Listing a home for sale before the conclusion of the divorce may be necessary if it is not expected that the value of the homes in your area will significantly rise shortly. If you and your spouse agree that the house will need to be sold, then coordinating your efforts to select a realtor and put the house on the market is a good idea. If any repairs or improvements need to be made on the property that your coordination can help make this transition easier for everyone involved.

Concepts to think about when putting your home up for sale during the divorce

First of all, it is best to have an agreement before listing the home as far as how the equity in the home will be split once the house does sell and the closing has been completed. Having a rough understanding of a quasi-agreement will not suffice. All this will do is open you all up to a series of arguments about what is and what is not fair. Discuss this subject before you even contact a realtor.

Secondly, you and your spouse should have housing lined up if your home sells faster than anticipated. It cannot be assumed that you will be able to negotiate a lease type set up with the buyers that allow you and your spouse to remain in the home for months after the purchase by the buyers. As such, you all need to be well versed in housing availability in the area.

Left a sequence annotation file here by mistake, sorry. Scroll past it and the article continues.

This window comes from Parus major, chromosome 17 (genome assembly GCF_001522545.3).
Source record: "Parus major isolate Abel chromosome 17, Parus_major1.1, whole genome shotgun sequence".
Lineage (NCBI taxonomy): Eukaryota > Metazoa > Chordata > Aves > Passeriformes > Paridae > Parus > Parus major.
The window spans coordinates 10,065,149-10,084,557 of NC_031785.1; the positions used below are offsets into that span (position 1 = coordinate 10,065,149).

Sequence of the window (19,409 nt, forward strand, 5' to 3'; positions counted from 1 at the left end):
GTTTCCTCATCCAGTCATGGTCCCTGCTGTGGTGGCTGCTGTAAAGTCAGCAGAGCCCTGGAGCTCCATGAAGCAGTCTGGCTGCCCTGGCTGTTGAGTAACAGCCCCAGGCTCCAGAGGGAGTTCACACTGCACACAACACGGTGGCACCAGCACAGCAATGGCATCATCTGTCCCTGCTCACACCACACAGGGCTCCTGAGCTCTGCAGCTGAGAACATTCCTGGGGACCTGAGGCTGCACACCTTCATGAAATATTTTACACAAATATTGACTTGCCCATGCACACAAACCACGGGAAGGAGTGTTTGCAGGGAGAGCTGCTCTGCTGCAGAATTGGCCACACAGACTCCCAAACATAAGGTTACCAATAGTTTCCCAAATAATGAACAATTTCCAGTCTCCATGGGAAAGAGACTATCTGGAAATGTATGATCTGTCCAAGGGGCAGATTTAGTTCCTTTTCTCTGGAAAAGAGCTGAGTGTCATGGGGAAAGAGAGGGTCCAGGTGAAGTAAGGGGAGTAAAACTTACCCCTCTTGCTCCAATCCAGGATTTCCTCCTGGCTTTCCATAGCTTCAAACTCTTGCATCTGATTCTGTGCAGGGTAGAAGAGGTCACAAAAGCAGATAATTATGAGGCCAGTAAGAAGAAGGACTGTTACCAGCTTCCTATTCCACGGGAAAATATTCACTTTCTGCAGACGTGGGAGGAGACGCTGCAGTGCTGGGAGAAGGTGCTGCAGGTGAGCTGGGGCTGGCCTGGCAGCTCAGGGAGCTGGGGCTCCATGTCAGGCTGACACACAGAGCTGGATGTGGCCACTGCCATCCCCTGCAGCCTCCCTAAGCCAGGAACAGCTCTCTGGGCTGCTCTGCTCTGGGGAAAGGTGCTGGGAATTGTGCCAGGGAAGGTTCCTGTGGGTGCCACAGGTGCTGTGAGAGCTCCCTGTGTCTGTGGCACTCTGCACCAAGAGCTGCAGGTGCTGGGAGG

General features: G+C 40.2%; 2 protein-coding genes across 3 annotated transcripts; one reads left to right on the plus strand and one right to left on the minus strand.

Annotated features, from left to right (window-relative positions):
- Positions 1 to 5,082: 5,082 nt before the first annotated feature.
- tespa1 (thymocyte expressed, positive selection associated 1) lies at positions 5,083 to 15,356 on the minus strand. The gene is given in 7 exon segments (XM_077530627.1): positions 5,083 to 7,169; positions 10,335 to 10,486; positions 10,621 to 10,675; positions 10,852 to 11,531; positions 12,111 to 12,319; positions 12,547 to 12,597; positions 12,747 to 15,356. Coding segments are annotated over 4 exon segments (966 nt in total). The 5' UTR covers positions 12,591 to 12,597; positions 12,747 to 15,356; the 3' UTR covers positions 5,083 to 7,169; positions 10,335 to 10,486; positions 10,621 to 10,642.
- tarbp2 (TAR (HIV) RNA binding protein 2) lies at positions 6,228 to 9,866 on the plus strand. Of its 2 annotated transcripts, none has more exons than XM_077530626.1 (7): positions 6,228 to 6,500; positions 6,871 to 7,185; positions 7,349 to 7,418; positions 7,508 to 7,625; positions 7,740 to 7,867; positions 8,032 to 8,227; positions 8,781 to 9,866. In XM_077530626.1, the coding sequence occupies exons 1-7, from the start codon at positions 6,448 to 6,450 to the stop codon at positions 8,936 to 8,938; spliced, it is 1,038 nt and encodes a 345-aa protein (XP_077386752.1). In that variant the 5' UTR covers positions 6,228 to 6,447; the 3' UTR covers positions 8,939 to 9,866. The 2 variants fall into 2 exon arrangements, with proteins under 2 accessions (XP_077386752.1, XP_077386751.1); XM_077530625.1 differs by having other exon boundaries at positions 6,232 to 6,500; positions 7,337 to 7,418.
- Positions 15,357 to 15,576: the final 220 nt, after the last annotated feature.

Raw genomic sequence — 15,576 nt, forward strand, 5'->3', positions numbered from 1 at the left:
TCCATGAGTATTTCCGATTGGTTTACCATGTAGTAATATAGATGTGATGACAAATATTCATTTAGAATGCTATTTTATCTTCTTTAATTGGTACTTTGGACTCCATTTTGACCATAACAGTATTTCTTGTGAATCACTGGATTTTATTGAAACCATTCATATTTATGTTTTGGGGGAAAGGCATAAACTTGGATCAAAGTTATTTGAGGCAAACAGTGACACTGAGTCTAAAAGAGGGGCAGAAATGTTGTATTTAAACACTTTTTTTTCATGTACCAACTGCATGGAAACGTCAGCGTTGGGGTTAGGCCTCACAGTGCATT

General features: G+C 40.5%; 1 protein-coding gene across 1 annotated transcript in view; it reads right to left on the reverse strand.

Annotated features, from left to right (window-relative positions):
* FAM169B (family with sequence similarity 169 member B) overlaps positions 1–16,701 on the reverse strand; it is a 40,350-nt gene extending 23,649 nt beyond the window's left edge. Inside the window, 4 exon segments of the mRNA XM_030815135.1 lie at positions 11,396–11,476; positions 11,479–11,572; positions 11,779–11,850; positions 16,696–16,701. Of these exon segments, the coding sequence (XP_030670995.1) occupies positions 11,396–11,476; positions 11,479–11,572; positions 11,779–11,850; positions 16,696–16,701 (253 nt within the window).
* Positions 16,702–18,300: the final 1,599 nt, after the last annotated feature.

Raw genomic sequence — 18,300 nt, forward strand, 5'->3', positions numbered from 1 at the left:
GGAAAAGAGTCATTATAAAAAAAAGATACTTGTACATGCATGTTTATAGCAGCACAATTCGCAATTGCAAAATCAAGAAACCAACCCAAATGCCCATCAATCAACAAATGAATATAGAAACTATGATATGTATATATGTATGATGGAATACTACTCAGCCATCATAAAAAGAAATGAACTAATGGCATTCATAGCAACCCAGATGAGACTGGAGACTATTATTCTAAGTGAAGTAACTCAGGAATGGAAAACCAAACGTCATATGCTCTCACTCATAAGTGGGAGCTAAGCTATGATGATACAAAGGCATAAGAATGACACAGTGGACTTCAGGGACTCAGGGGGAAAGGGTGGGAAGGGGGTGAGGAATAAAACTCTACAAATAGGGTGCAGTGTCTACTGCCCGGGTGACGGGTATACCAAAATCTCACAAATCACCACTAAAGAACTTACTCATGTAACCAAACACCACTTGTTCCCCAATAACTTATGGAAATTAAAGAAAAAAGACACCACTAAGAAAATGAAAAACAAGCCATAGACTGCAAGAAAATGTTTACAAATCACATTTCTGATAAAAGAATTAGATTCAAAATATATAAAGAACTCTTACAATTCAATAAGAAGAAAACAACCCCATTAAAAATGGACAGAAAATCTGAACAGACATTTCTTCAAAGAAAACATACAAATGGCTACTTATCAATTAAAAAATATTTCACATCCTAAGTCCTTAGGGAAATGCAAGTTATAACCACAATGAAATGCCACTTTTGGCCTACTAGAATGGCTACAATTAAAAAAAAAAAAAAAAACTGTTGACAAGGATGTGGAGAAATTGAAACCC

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Other Articles you may be interested in:

  1. Where Bankruptcy and Family Law Collide in Texas
  2. First comes divorce and then comes bankruptcy: What to expect when one follows the other
  3. Bankruptcy and Divorce
  4. Is a Wife Responsible For Her Deceased Husband’s Credit Card Debt?
  5. What Happens To Debt in Texas Probate?
  6. What Happens to Your Debt When You Pass Away in Texas?
  7. Can I be held responsible for my spouse’s student loan debt if we divorce?
  8. Dividing Your Property and Debt in a Divorce
  9. Military Divorce and division of marital property and debt
  10. How are assets and debts divided in Divorce?
  11. How to untangle your debts during divorce
  12. How is credit card debt handled in a Texas divorce?
  13. Know How Property and Debts are Divided, When Preparing for Your Texas Divorce
  14. What Happens to Marital Debt During a Texas Divorce?